Hey everyone! I’m Sarah from over at Smile & Conquer and I’m filling in for Jen today while she recovers from her tonsillectomy. Let’s all send her good vibes and lots of icecream ok?
Jen tempted me into a guest post because 1) her blog is wonderful and I’m thrilled to be a part of it and 2) she’s letting me talk about one of my favourite things...pets! Her question that prompted the following post was ‘Should someone adopt a pet while in debt?’ Well, my gut automatically jumps to NO but it’s more complicated than that.
Pets are Expensive and Time-Consuming
I have two dogs and two cats, and let me tell you, there is nothing cheap about them. I spend an average of $2,000 each year on my four fur babies, and that doesn’t including any unforeseen costs like an emergency vet visit. I won’t go into all of the nitty gritty details here but I do break it down on my blog you’d like to more info.
It’s not only a money thing, it’s also a time thing. This will be different depending on what kind of pet you get, but if it’s a dog on your ‘want’ list then you need to be prepared for walks, play, grooming, etc. Everyone knows this, but until you actually own a puppy, you don’t realize how much time and money they take away from other things. Say goodbye to spontaneous weekend getaways and say hello to cleaning up pet messes.
Debt is a Balancing Act
That brings us to the subject of debt and how it relates to pet ownership. The reason this isn’t a clear cut answer is because there are different levels of debt, different types of debt, and different motivations for getting out of debt. There’s a big difference between someone who is struggling to pay their bills because their high-interest credit card debt is eating up all their income, and someone who’s only debt is a mortgage that they’re already paying more than the minimum on.
If you’re in situation one, then you absolutely should not add a pet into the mix. Responsible pet ownership is having the means to provide for that critter when they are young, old, healthy or sick. You should be focusing all your time and money on bettering your own situation. If you want a pet that badly then you should be willing to work your butt off to be able to afford one.
If instead you’re in the second situation, then you have my blessing (just what you were waiting for right?) Not all debt is bad to all people. If you have low-interest debt (like a mortgage, car loan or student loan) and you’re comfortable with the payments and have extra money in your budget then, moneywise, you’re ready.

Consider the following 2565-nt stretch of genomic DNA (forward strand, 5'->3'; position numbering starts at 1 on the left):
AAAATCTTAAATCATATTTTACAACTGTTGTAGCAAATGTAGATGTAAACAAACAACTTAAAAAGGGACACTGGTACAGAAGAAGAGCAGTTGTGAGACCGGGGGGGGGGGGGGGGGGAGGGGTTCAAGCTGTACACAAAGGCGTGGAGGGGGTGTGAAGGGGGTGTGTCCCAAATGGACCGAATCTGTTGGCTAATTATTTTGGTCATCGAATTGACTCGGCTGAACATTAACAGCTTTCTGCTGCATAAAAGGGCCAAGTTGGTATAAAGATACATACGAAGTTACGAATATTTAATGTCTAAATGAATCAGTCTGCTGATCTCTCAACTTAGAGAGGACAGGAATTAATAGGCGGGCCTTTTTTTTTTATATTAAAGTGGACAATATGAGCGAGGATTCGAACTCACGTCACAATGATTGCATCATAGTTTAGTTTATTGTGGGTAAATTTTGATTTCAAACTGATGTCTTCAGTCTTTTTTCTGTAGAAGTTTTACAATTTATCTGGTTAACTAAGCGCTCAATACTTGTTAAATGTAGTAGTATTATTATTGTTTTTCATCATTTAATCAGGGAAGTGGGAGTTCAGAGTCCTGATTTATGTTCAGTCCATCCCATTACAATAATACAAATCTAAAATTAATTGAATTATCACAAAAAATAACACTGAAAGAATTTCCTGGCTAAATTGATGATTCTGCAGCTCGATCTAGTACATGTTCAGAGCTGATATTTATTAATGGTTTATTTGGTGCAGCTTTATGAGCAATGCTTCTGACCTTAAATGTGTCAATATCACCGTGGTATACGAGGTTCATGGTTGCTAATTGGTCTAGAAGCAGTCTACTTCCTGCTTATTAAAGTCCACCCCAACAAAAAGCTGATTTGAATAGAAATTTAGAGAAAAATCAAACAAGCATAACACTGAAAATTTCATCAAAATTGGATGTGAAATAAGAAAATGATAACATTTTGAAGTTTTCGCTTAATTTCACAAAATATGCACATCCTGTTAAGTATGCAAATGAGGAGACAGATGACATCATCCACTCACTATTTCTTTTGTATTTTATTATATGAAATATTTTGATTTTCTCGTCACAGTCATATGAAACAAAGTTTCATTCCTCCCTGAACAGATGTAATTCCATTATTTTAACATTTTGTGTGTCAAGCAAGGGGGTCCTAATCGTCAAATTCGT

When I got my first dog money was tight, I was not debt-free, and I had just bought my first home. One of the biggest reasons I chose the house I did was because of the big and very dog-friendly backyard. I wanted a dog and I wanted it right that second. For me, it was about priorities. I knew I could afford a dog but it would mean taking a bit longer to pay off my debt. It was worth it. That won’t be the case for everyone, but it was for me. Only you will know if pet ownership or being debt free is more important to you. I know you hear a lot about how important it is to pay off debt as fast as you can, and it is. But...if you factor the added interest charges into pet ownership and it still seems affordable and worthwhile then at least you’re doing it for the right reasons.
Being a responsible pet owner is a big deal for me. I can’t stand when people have to give up their animals because of a lack of foresight. However, I also don’t think you have to have perfect finances to be a good pet owner. It just takes planning and being honest with yourself about what you have to give.
5 questions to ask yourself before getting a pet:
Do you have room in your monthly budget for pet expenses?
Do you have the time to properly care for a pet?
Do you have the space for your pet of choice?
Will you have a pet emergency fund or pet insurance to cover unforeseen vet bills?
Is everyone who lives with you in agreement?
Sarah is a fellow Canadian personal finance blogger at Smile & Conquer. She has been working in the world of finance for almost a decade and uses that experience to help other millennials get smart about their money.